Commercial water damage can come from a number of sources. Corroded pipes can burst, defective or improperly installed fittings can leak, and heating systems can fail — and all of these can result in major non-weather-related water disasters.
While any business can suffer from a burst pipe, those with increased risk and the most to lose are typically in commercial real estate (especially high-rises), and in the hospitality and health services industries. It’s critical to understand the risks and safeguard your interests with mitigation measures and the appropriate business insurance to cover you against water damage.
A $3 million USD loss, right before launch
A new technology project was scheduled to be developed, manufactured, and launched when a frozen pipe burst and destroyed key hardware and a critical development lab. Restoration of the lab took almost a year, and alternative lab space had to be outsourced to reduce schedule delays. In total, the business interruption resulted in a loss of $3 million USD.
Commercial water damage risks aren’t always visible
Interior corrosion can be the underlying cause of the pipe defects that make them more susceptible to bursts.
Major leak costs business $6.5 million USD
The failure of a pressure relief valve coupling in a multi-tenanted high-rise caused water to flow from the 16th story all the way down to the basement. In just an hour, this caused total loss of main electrical bus risers, as well as damage to suites, offices, elevators and interior features in the building, which took six months to repair. The total loss came to $6.5 million USD.
Even small leaks can cause extensive damage
250 gallons of water per day can leak from an 1/8” pipe crack.
$4 million USD in damage from hotel’s faulty fitting
A pipe reducer fitting failed on a water supply line in the 18th floor riser room of a recently-renovated high-rise hotel/apartment complex. Water damage spread to 65 units in the building, as well as to hotel common areas, corridors, the main lobby, electrical risers, and almost all elevators. Lost income and costs associated with rents for displaced tenants and limited hotel room availability totaled $4 million USD.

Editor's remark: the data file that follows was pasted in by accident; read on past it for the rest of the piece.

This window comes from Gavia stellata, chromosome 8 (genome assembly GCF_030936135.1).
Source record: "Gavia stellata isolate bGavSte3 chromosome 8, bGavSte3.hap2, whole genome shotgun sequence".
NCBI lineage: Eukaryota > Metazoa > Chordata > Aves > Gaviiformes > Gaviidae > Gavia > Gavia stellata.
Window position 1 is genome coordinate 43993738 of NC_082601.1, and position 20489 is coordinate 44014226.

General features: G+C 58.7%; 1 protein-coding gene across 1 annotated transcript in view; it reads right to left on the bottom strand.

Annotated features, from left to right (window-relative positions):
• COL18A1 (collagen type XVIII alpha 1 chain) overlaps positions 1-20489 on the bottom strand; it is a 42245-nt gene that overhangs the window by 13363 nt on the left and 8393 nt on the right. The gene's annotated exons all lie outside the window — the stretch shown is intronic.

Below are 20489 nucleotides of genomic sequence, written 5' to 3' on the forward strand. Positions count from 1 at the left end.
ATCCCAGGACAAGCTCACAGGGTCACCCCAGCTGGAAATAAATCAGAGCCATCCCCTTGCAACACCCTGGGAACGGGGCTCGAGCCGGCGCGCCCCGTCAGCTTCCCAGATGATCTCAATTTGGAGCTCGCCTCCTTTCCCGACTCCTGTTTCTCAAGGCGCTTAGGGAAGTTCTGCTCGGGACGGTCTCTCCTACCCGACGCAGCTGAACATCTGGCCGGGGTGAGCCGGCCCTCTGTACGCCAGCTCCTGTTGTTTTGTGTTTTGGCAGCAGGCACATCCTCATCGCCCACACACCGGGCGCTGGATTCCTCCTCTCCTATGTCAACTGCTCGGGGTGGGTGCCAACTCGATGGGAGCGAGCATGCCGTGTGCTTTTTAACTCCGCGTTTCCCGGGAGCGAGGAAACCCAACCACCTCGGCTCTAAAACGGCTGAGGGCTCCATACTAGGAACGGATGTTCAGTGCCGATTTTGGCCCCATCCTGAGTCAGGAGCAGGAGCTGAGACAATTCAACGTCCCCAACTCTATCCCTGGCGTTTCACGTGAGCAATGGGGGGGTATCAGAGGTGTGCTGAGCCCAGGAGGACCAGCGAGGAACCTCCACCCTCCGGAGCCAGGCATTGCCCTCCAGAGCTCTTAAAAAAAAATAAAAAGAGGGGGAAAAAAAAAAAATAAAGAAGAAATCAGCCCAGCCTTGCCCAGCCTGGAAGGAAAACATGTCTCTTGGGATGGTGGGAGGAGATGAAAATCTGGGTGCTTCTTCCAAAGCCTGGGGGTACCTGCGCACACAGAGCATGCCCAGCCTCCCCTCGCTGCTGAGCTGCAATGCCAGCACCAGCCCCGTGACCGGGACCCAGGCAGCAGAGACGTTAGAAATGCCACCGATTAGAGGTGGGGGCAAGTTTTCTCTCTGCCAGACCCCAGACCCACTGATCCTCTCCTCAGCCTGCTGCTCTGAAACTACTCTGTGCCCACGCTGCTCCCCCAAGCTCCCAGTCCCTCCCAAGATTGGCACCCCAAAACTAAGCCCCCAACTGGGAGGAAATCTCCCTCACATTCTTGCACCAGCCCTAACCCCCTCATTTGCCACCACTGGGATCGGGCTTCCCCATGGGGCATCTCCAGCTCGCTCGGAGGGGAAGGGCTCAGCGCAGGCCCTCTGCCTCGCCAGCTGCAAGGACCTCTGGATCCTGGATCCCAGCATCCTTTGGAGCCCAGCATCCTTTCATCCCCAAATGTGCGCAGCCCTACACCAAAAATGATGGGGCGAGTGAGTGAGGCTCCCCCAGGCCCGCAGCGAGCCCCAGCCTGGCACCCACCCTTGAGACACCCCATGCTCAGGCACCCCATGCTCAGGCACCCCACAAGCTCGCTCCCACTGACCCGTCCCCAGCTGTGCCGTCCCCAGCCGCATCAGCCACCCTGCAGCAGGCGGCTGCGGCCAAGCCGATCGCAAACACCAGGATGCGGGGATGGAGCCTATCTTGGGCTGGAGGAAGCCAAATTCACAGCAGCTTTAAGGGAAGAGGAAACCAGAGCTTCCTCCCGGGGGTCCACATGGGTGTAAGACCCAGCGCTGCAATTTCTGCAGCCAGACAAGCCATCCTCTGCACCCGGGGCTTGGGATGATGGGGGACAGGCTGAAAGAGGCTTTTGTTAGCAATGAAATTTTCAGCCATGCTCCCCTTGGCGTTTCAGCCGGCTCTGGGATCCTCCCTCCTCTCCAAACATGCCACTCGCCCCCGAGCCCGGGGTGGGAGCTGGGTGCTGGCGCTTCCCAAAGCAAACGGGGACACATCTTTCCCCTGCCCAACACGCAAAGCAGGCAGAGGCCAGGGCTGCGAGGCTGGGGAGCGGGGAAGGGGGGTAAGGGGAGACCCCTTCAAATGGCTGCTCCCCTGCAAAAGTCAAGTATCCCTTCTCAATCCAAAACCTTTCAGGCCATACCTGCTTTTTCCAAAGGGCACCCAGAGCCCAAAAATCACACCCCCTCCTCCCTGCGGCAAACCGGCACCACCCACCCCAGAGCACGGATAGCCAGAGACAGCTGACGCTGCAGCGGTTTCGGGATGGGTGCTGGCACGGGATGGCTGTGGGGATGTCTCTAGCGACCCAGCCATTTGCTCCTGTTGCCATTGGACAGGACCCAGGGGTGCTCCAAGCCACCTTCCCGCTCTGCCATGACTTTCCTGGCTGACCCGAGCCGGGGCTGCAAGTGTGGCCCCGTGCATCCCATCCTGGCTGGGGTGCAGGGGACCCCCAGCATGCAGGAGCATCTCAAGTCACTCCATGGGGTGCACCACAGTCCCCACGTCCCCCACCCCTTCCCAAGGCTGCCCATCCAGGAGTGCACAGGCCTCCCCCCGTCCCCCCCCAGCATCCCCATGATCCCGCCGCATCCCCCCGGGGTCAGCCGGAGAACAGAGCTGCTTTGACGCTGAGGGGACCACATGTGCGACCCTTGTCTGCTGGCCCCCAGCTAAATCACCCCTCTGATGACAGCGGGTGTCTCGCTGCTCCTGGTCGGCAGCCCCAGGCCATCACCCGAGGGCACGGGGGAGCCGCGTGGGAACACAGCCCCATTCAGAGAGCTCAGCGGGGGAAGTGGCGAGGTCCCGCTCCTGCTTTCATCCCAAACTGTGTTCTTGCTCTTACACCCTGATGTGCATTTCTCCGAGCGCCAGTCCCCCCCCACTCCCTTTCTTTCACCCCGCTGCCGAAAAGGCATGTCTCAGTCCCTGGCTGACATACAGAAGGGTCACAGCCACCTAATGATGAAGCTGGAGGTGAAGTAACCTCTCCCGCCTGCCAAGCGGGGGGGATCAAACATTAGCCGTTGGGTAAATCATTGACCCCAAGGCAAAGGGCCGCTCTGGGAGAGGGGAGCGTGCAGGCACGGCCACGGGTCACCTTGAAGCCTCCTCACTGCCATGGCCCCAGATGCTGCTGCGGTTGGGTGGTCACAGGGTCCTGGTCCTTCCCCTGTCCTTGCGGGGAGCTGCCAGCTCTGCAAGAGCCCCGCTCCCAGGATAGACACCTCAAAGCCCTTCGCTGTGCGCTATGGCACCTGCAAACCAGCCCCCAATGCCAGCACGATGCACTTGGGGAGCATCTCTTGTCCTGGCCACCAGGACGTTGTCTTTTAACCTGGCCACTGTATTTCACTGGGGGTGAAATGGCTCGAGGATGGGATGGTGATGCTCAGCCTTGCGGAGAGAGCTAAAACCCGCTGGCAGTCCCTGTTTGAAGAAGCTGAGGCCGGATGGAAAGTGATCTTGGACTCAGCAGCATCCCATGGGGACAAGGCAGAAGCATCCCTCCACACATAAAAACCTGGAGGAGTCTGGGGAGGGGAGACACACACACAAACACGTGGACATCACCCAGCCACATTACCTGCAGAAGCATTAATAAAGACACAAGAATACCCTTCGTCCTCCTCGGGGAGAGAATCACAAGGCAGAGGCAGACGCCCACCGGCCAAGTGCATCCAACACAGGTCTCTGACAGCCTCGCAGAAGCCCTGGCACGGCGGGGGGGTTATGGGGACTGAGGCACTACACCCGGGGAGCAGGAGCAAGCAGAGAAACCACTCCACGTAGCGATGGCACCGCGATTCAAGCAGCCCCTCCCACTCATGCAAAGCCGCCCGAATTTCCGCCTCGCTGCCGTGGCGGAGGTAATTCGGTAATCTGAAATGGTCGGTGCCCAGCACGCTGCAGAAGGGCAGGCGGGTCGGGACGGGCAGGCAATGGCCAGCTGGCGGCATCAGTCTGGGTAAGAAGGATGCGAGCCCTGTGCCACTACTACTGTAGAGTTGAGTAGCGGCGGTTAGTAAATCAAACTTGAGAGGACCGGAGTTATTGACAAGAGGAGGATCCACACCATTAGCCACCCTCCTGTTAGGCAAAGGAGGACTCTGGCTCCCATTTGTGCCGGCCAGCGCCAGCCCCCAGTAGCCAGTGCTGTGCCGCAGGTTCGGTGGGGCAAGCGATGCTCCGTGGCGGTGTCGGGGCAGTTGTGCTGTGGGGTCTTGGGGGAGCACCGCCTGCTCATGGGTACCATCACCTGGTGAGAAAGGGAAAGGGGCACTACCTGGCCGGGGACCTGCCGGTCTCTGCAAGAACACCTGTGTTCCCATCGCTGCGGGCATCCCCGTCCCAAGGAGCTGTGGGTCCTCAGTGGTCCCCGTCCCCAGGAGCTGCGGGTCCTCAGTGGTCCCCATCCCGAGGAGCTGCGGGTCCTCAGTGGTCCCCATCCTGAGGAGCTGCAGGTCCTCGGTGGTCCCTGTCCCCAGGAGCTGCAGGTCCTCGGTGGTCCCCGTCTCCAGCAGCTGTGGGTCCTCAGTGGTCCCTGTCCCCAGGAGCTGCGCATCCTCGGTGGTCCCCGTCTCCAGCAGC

Taller and high-value buildings are more at risk
There is a documented increased incidence in leaks and burst pipe events from taller and high-value buildings.
Hospital patients suffer water emergency
When a pipe burst on the upper floor of a medical building, over 200,000 gallons (757,082 L) of water cascaded onto several floors below. The incident resulted in the transfer of hundreds of patients — including infants — to neighboring hospitals. It took a full year to repair the damage, and led to a loss of over $4 million USD.
Protect your business against commercial water damage
Understand the risks of water damage — and be ready if it ever happens to your business with a proper preparedness plan and the right business insurance.
Education loses steam in pipe freeze
When a recently-renovated educational building lost steam pressure on an unusually frigid evening, pipes froze in multiple locations. This caused a $4 million USD loss in business income and water damage to classrooms, labs, offices and the mechanical, electrical and plumbing systems.
Not all pipes are created equal
Plumbing industry data indicates that “they don’t make pipes like they used to” — new pipe quality is often inconsistent.
HVAC flood leads to lost production cycles
One threaded coupling on an HVAC-connected water supply line failed in a pharmaceutical manufacturing plant. This caused over 12,000 gallons (45,425L) of water to flood the active ingredient manufacturing area, 10 clean rooms, and special equipment. Production cycles were lost during the extensive clean up and re-validation per regulatory guidelines, costing $4 million USD.
Regularly service your HVAC
Because 75% of heaters fail before they are 12 years old, it’s important to replace them regularly to avoid the risk of commercial water damage.
1 Preventing Water Damage: Trends, risks, and mitigation for water leaks, pipe bursts and plumbing issues, Chubb Publication 09-01-0183 (Ed. 1/20)
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